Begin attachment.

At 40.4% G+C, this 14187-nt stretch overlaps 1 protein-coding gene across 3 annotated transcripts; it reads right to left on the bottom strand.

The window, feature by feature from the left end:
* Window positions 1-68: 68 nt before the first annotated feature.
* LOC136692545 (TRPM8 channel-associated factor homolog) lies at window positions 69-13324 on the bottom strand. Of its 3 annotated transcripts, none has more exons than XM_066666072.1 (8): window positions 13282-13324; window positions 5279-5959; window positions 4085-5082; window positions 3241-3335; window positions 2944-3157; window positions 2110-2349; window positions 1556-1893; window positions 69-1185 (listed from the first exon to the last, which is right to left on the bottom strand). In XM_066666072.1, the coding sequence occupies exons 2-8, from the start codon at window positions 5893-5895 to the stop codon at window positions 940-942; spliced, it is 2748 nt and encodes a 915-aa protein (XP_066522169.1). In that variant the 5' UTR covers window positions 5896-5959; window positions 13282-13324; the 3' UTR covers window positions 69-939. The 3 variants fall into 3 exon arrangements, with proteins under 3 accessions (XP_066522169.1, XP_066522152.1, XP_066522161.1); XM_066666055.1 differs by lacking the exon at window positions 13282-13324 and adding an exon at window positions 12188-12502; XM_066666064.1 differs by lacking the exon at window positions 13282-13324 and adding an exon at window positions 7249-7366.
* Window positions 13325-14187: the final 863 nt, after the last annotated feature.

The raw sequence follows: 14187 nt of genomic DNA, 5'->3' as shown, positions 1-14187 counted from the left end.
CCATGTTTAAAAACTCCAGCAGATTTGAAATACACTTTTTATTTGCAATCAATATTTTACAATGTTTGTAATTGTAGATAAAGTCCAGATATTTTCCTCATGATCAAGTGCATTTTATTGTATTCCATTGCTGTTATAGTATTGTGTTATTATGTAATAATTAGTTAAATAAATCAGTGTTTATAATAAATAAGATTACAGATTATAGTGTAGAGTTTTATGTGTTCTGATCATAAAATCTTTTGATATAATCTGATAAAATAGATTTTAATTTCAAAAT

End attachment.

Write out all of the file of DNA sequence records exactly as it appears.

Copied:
At 40.4% G+C, this 14187-nt stretch overlaps 1 protein-coding gene across 3 annotated transcripts; it reads right to left on the bottom strand.

The window, feature by feature from the left end:
* Window positions 1-68: 68 nt before the first annotated feature.
* LOC136692545 (TRPM8 channel-associated factor homolog) lies at window positions 69-13324 on the bottom strand. Of its 3 annotated transcripts, none has more exons than XM_066666072.1 (8): window positions 13282-13324; window positions 5279-5959; window positions 4085-5082; window positions 3241-3335; window positions 2944-3157; window positions 2110-2349; window positions 1556-1893; window positions 69-1185 (listed from the first exon to the last, which is right to left on the bottom strand). In XM_066666072.1, the coding sequence occupies exons 2-8, from the start codon at window positions 5893-5895 to the stop codon at window positions 940-942; spliced, it is 2748 nt and encodes a 915-aa protein (XP_066522169.1). In that variant the 5' UTR covers window positions 5896-5959; window positions 13282-13324; the 3' UTR covers window positions 69-939. The 3 variants fall into 3 exon arrangements, with proteins under 3 accessions (XP_066522169.1, XP_066522152.1, XP_066522161.1); XM_066666055.1 differs by lacking the exon at window positions 13282-13324 and adding an exon at window positions 12188-12502; XM_066666064.1 differs by lacking the exon at window positions 13282-13324 and adding an exon at window positions 7249-7366.
* Window positions 13325-14187: the final 863 nt, after the last annotated feature.

The raw sequence follows: 14187 nt of genomic DNA, 5'->3' as shown, positions 1-14187 counted from the left end.
CCATGTTTAAAAACTCCAGCAGATTTGAAATACACTTTTTATTTGCAATCAATATTTTACAATGTTTGTAATTGTAGATAAAGTCCAGATATTTTCCTCATGATCAAGTGCATTTTATTGTATTCCATTGCTGTTATAGTATTGTGTTATTATGTAATAATTAGTTAAATAAATCAGTGTTTATAATAAATAAGATTACAGATTATAGTGTAGAGTTTTATGTGTTCTGATCATAAAATCTTTTGATATAATCTGATAAAATAGATTTTAATTTCAAAAT